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Lawbite: When is an expert’s opinion admissible?

  • United Kingdom
  • Litigation and dispute management
  • Real estate litigation


Mondial Assistance (UK) Ltd v Bridgewater Properties Ltd [2016]

Opinions from properly qualified experts were prima facie admissible and would only require the Court’s permission before being adduced if the evidence was from a person “instructed to prepare expert evidence for the purpose of proceedings”.

Mondial, the tenant had applied for a new lease of office premises and whilst the landlord, Bridgewater, did not oppose the grant of a new lease the parties did not agree on its terms, including rent and the inclusion of a landlord’s development break option.

The property had been constructed in the 1980s and the exterior curtain walling and the plant and machinery were nearing the end of their economic life. Mondial commissioned various consultants to prepare reports on the walling, lift and mechanical and electrical aspects of the premises. These reports together with a report bringing all the costings from them together were found as appendices to the expert valuer’s report on rent.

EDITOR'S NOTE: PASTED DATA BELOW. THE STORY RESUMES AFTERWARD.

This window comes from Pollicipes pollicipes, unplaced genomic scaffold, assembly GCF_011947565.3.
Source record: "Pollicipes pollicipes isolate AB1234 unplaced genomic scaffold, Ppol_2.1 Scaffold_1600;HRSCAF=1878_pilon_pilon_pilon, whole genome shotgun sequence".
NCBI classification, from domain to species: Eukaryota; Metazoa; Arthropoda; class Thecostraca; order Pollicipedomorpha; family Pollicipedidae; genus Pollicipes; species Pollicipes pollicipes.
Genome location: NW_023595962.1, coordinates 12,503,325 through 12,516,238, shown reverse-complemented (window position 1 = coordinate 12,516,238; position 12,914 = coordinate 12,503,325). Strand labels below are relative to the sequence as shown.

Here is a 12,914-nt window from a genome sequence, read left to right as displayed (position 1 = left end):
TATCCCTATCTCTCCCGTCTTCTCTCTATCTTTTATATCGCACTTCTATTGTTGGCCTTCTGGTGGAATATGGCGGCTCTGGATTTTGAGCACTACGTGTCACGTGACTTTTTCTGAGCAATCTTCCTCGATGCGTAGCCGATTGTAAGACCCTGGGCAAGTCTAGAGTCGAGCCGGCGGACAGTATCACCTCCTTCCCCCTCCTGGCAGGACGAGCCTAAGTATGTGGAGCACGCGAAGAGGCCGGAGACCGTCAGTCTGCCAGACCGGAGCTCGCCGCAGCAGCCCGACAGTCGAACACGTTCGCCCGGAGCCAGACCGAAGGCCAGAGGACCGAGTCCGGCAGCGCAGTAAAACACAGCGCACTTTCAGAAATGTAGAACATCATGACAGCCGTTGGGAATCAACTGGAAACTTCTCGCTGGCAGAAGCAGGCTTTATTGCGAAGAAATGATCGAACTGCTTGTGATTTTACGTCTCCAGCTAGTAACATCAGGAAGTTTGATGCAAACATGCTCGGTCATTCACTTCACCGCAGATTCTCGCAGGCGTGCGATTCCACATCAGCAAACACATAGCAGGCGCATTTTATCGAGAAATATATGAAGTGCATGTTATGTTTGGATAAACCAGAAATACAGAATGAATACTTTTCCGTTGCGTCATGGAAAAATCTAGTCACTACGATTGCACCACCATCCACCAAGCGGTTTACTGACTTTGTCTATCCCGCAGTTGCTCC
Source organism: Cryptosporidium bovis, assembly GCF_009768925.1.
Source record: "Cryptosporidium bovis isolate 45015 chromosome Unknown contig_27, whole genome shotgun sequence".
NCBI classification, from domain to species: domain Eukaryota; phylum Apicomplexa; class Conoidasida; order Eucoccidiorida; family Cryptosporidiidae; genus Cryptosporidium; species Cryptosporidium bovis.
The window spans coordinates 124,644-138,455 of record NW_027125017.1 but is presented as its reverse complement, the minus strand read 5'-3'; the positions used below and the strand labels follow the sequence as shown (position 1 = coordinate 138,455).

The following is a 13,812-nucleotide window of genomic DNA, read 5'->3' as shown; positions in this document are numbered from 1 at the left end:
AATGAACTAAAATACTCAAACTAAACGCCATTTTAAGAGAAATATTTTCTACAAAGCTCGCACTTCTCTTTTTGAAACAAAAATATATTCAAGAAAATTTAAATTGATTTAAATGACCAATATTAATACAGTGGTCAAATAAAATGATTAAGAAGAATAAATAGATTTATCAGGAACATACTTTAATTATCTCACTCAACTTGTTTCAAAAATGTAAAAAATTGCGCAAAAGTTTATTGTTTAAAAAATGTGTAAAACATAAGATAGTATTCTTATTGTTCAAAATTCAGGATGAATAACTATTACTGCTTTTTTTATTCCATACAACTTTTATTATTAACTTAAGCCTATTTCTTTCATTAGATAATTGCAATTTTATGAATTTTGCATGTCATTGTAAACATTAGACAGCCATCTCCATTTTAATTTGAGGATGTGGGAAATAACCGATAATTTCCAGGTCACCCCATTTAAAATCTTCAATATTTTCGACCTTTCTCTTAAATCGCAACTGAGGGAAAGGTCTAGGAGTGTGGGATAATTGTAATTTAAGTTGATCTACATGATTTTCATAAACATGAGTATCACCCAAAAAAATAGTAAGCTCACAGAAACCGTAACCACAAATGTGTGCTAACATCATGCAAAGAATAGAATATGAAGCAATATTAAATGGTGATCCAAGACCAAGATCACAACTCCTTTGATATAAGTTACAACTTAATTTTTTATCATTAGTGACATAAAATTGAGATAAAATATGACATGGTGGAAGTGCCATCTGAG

Bridgewater claimed that as the Court’s permission had not been given to adduce these expert reports under Part 35 of the procedural rules (“CPR”) they should be deleted from the valuer’s report. The Court initially agreed saying that the tenant was trying to bring in expert evidence “by the back door”.

On appeal that decision was set aside and consideration of the issues of admissibility was adjourned until the first day of the trial which was imminent. In reaching its decision the Court of Appeal highlighted that in order to fall within the ambit of CPR 35 the reports needed to be evidence of “a person who had been instructed to give or prepare expert evidence for the purpose of proceedings”. If that were not the case it would be necessary to look at the Civil Evidence Acts of 1972 (s3) and 1995 (s1(1)) whose combined effect was that the opinion of a properly qualified expert was prima facie admissible. The issue then was what weight to give to the evidence.

Key points

- Crucial to this issue was whether or not the expert had been instructed to prepare evidence for the purpose of proceedings. In this case it was clear that the curtain wall consultant was not instructed for the purpose of the proceedings. Whilst the other consultants appeared to have been so instructed the judge’s decision was found in any event to be flawed and set aside.